New U.S. and EU sanctions packages, announced with fanfare, were
seen as so mild that Russian share prices rose in relief. A small
number of names were added to existing blacklists, while threats to
take more serious measures were put on hold.
Nevertheless, Russian President Vladimir Putin responded by
threatening to reconsider Western participation in energy deals in
Russia, the world's biggest oil producer, where most major U.S. and
European oil companies have extensive projects.
Demonstrators smashed their way into the provincial government
headquarters in Luhansk, Ukraine's easternmost province, which abuts
the Russian border, and raised separatist flags over the building,
while police did nothing to interfere.
As night fell, about 20 rebel gunmen opened fire with automatic
weapons and threw stun grenades at the headquarters of the region's
police, trying to force those inside to surrender their weapons, a
Reuters photographer at the scene said.
"The regional leadership does not control its police force," said
Stanislav Rechynsky, an aide to Interior Minister Arsen Avakov,
referring to events in Luhansk. "The local police did nothing."
The rebels also seized the prosecutor's office and the television
The separatist operation in Luhansk appears to give the pro-Moscow
rebels control of a second provincial capital. They already control
much of neighboring Donetsk province, where they have proclaimed an
independent "People's Republic of Donetsk" and declared a referendum
on secession for May 11.
The rebels include local youths armed with clubs and chains, as well
as "green men" — heavily armed masked men in military uniforms
Adding control of Luhansk would give them sway over the entire
Donbass coalfield — an unbroken swath of territory adjacent to
Russia — where giant steel smelters and heavy plants account for
around a third of Ukraine's industrial output.
It is the heart of a region that Putin described earlier this month
as "New Russia", reviving a term from when the tsars conquered it in
the 18th and 19th centuries. Most people who live in the area now
identify themselves as Ukrainians but speak Russian as their first
Ukraine, a country of 45 million people the size of France, has a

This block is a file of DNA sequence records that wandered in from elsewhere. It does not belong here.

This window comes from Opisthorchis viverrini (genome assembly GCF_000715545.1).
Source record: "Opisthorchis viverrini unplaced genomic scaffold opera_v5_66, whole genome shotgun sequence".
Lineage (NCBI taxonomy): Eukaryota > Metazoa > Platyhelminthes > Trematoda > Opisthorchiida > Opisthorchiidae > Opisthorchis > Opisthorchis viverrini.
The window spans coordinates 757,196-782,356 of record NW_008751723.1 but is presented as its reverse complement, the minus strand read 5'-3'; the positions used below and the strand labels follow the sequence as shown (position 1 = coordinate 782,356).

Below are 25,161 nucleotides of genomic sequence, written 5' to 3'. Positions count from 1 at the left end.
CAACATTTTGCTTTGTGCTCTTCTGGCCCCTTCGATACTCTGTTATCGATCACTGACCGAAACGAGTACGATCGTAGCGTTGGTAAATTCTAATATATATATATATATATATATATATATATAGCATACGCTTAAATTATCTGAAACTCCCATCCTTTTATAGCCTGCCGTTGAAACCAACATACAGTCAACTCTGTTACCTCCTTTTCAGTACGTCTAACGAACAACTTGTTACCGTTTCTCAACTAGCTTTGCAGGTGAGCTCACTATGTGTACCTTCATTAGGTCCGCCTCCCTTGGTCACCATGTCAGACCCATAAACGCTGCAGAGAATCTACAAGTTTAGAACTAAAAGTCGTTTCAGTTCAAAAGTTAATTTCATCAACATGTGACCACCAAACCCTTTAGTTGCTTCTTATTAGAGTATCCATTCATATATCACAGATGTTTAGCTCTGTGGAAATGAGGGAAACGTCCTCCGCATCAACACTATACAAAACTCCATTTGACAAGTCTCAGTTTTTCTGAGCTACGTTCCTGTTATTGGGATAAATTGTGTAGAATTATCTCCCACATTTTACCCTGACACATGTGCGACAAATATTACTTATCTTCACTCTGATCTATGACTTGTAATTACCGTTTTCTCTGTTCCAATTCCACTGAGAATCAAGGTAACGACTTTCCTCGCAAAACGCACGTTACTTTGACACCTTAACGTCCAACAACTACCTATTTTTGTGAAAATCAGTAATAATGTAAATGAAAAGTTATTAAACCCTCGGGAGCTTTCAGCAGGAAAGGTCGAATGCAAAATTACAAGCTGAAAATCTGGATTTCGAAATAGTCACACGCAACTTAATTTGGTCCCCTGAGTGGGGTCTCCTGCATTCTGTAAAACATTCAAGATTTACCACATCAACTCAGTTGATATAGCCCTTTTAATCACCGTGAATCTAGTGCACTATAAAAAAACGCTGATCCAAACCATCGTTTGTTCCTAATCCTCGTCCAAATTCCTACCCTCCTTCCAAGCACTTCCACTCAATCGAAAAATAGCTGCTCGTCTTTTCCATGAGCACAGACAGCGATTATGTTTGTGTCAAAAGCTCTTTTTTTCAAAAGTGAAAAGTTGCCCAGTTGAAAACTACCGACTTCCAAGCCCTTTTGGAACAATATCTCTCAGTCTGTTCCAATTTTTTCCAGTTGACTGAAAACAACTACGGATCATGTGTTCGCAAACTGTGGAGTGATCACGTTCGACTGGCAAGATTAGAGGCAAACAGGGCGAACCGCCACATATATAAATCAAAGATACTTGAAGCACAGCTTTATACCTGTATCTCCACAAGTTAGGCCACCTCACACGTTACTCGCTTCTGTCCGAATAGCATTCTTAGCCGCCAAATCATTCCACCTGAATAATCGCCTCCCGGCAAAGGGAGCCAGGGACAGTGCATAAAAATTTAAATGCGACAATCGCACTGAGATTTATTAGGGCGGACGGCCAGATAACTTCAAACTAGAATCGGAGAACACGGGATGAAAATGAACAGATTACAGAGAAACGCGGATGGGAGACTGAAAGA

thousand-year history as a state but has spent much of the last few
centuries under the shadow of its larger neighbor. It emerged as a
modern independent nation after the Soviet Union broke up in 1991,
with borders drawn up by Bolshevik commissars from territory
previously ruled by Russia, Poland and Austria.
Its current crisis erupted after a pro-Russian president was toppled
in February in a popular uprising. Within days, Putin had declared
the right to use military force and dispatched his undercover troops
to seize Crimea.
The United States and European Union accuse Moscow of directing the
uprising with the intent of dismembering Ukraine.
"Today, Russia seeks to change the security landscape of eastern and
central Europe," U.S. Secretary of State John Kerry said in a speech
on Tuesday. "Whatever path Russia chooses, the United States and our
allies will stand together in our defense of Ukraine."
Nevertheless, U.S. and European officials have repeatedly made clear
they will not consider military action.
The U.S. embassy in Kiev described the behavior of pro-Russian
activists — who also attacked a rally of Kiev supporters on Monday
with clubs and iron bars, and are holding dozens of hostages
including seven unarmed European military monitors — as "terrorism,
pure and simple".
U.S. President Barack Obama, announcing new sanctions on Monday,
said they were intended to change Putin's "calculus".
But so far they have shown no sign of restraining the Kremlin
leader, who overturned decades of post-Cold War diplomacy last month
to seize and annex Ukraine's Crimea Peninsula and has since massed
tens of thousands of troops on the frontier. Russia has openly
threatened to invade to protect Russian speakers, though it denies
that it plans to do so.
Putin threatened on Tuesday to review the role of Western firms in
Russian energy deals.
"We would very much wish not to resort to any measures in response.